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abstract = "ARPC1B is a key factor for the assembly and maintenance of the ARP2/3 complex that is involved in actin branching from an existing filament. Germline biallelic mutations in ARPC1B have been recently described in 6 patients with clinical features of combined immunodeficiency (CID), whose neutrophils and platelets but not T lymphocytes were studied. We hypothesized that ARPC1B deficiency may also lead to cytoskeleton and functional defects in T cells. We have identified biallelic mutations in ARPC1B in 6 unrelated patients with early onset disease characterized by severe infections, autoimmune manifestations, and thrombocytopenia. Immunological features included T-cell lymphopenia, low numbers of na{\"i}ve T cells, and hyper–immunoglobulin E. Alteration in ARPC1B protein structure led to absent/low expression by flow cytometry and confocal microscopy. This molecular defect was associated with the inability of patient-derived T cells to extend an actin-rich lamellipodia upon T-cell receptor (TCR) stimulation and to assemble an immunological synapse. ARPC1B-deficient T cells additionally displayed impaired TCR-mediated proliferation and SDF1-a2directed migration. Gene transfer of ARPC1B in patients’ T cells using a lentiviral vector restored both ARPC1B expression and T-cell proliferation in vitro. In 2 of the patients, in vivo somatic reversion restored ARPC1B expression in a fraction of lymphocytes and was associated with a skewed TCR repertoire. In 1 revertant patient, memory CD81 T cells expressing normal levels of ARPC1B displayed improved T-cell migration. Inherited ARPC1B deficiency therefore alters T-cell cytoskeletal dynamics and functions, contributing to the clinical features of CID. {\circledC} 2018 by The American Society of Hematology.",
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T1 - T-cell defects in patients with ARPC1B germline mutations account for combined immunodeficiency

AU - Brigida, I

AU - Zoccolillo, M

AU - Cicalese, MP

AU - Pfajfer, L

AU - Barzaghi, Federica

AU - Scala, S

AU - Oleaga-Quintas, C

AU - Álvarez-Álvarez, JA

AU - Sereni, L

AU - Giannelli, S

AU - Sartirana, C

AU - Dionisio, F

AU - Pavesi, L

AU - Benavides-Nieto, M

AU - Basso-Ricci, L

AU - Capasso, P

AU - Mazzi, Benedetta

AU - Rosain, J

AU - Marcus, N

AU - Lee, YN

AU - Somech, R

AU - Degano, M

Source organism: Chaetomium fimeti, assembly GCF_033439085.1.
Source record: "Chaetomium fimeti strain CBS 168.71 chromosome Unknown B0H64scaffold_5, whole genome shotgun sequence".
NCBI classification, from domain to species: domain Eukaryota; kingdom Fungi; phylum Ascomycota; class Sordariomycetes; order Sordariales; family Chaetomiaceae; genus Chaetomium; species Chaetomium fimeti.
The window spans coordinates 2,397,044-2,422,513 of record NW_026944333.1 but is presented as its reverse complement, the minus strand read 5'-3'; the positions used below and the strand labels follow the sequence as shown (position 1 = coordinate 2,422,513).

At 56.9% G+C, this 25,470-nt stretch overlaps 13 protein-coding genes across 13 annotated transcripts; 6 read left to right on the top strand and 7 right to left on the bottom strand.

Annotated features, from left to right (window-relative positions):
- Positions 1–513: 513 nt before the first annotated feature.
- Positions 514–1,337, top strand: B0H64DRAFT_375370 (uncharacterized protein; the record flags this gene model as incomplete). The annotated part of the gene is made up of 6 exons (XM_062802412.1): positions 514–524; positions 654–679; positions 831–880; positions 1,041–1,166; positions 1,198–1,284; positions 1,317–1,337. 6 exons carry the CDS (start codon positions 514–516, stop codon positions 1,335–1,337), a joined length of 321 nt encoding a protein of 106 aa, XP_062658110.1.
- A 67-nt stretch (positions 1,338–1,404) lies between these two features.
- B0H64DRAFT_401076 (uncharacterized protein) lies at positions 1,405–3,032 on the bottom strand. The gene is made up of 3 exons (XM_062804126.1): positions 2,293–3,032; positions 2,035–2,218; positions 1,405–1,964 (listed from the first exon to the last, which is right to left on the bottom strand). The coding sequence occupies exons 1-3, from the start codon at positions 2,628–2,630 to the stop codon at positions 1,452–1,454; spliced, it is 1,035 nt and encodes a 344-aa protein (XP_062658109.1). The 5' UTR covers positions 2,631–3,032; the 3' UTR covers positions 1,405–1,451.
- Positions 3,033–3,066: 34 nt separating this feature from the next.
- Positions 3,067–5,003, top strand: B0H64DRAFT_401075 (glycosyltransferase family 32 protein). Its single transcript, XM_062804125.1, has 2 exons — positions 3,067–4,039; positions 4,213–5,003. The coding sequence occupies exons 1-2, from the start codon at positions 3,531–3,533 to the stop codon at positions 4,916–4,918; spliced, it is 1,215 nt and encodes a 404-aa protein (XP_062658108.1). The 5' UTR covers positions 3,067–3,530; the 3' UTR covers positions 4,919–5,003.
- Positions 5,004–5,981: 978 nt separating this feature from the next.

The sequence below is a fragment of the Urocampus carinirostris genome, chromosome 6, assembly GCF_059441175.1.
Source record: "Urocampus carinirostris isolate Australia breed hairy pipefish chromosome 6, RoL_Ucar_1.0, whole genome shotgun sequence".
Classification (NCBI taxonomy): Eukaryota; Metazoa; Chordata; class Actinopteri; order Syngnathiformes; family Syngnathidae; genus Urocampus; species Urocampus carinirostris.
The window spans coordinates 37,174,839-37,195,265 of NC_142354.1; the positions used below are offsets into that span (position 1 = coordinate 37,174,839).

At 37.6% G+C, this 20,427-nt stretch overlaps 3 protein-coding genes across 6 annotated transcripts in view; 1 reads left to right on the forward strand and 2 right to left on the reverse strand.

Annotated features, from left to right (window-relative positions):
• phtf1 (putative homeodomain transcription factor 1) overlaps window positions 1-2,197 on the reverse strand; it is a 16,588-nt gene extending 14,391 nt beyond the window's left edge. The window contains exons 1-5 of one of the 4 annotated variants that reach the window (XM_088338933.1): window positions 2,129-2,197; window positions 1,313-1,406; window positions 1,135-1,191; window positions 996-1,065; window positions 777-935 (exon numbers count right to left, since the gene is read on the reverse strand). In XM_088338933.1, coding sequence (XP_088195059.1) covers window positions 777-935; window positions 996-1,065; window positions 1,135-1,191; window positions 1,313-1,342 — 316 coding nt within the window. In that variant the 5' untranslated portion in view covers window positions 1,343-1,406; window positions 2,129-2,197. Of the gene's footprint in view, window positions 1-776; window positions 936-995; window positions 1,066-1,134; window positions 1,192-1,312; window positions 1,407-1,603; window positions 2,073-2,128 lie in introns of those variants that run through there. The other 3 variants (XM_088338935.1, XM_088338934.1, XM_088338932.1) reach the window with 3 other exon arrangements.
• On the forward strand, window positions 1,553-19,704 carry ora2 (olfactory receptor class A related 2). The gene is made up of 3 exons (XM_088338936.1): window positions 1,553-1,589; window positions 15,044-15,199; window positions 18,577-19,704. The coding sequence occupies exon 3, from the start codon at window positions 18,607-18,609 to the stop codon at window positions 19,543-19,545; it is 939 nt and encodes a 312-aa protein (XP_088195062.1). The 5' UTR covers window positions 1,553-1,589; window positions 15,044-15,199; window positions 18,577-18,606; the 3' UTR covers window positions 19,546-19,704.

AU - Raiola, G

AU - Caorsi, R

AU - Picco, P

AU - Velez, MM

AU - Khourieh, J

AU - Arias, AA

AU - Bousfiha, A

AU - Issekutz, T

AU - Issekutz, A

AU - Boisson, B

AU - Dobbs, K

AU - Villa, A

AU - Lombardo, A

AU - Neven, B

AU - Moshous, D

AU - Casanova, JL

AU - Franco, JL

AU - Notarangelo, LD

AU - Scielzo, C

AU - Volpi, S

AU - Dupré, L

AU - Bustamante, J

AU - Gattorno, M

AU - Aiuti, A

PY - 2018

Y1 - 2018

N2 - ARPC1B is a key factor for the assembly and maintenance of the ARP2/3 complex that is involved in actin branching from an existing filament. Germline biallelic mutations in ARPC1B have been recently described in 6 patients with clinical features of combined immunodeficiency (CID), whose neutrophils and platelets but not T lymphocytes were studied. We hypothesized that ARPC1B deficiency may also lead to cytoskeleton and functional defects in T cells. We have identified biallelic mutations in ARPC1B in 6 unrelated patients with early onset disease characterized by severe infections, autoimmune manifestations, and thrombocytopenia. Immunological features included T-cell lymphopenia, low numbers of naïve T cells, and hyper–immunoglobulin E. Alteration in ARPC1B protein structure led to absent/low expression by flow cytometry and confocal microscopy. This molecular defect was associated with the inability of patient-derived T cells to extend an actin-rich lamellipodia upon T-cell receptor (TCR) stimulation and to assemble an immunological synapse. ARPC1B-deficient T cells additionally displayed impaired TCR-mediated proliferation and SDF1-a2directed migration. Gene transfer of ARPC1B in patients’ T cells using a lentiviral vector restored both ARPC1B expression and T-cell proliferation in vitro. In 2 of the patients, in vivo somatic reversion restored ARPC1B expression in a fraction of lymphocytes and was associated with a skewed TCR repertoire. In 1 revertant patient, memory CD81 T cells expressing normal levels of ARPC1B displayed improved T-cell migration. Inherited ARPC1B deficiency therefore alters T-cell cytoskeletal dynamics and functions, contributing to the clinical features of CID. © 2018 by The American Society of Hematology.

AB - ARPC1B is a key factor for the assembly and maintenance of the ARP2/3 complex that is involved in actin branching from an existing filament. Germline biallelic mutations in ARPC1B have been recently described in 6 patients with clinical features of combined immunodeficiency (CID), whose neutrophils and platelets but not T lymphocytes were studied. We hypothesized that ARPC1B deficiency may also lead to cytoskeleton and functional defects in T cells. We have identified biallelic mutations in ARPC1B in 6 unrelated patients with early onset disease characterized by severe infections, autoimmune manifestations, and thrombocytopenia. Immunological features included T-cell lymphopenia, low numbers of naïve T cells, and hyper–immunoglobulin E. Alteration in ARPC1B protein structure led to absent/low expression by flow cytometry and confocal microscopy. This molecular defect was associated with the inability of patient-derived T cells to extend an actin-rich lamellipodia upon T-cell receptor (TCR) stimulation and to assemble an immunological synapse. ARPC1B-deficient T cells additionally displayed impaired TCR-mediated proliferation and SDF1-a2directed migration. Gene transfer of ARPC1B in patients’ T cells using a lentiviral vector restored both ARPC1B expression and T-cell proliferation in vitro. In 2 of the patients, in vivo somatic reversion restored ARPC1B expression in a fraction of lymphocytes and was associated with a skewed TCR repertoire. In 1 revertant patient, memory CD81 T cells expressing normal levels of ARPC1B displayed improved T-cell migration. Inherited ARPC1B deficiency therefore alters T-cell cytoskeletal dynamics and functions, contributing to the clinical features of CID. © 2018 by The American Society of Hematology.

U2 - 10.1182/blood-2018-07-863431

DO - 10.1182/blood-2018-07-863431

M3 - Article

VL - 132

SP - 2362

EP - 2374

JO - Blood

JF - Blood

SN - 0006-4971

IS - 22

ER -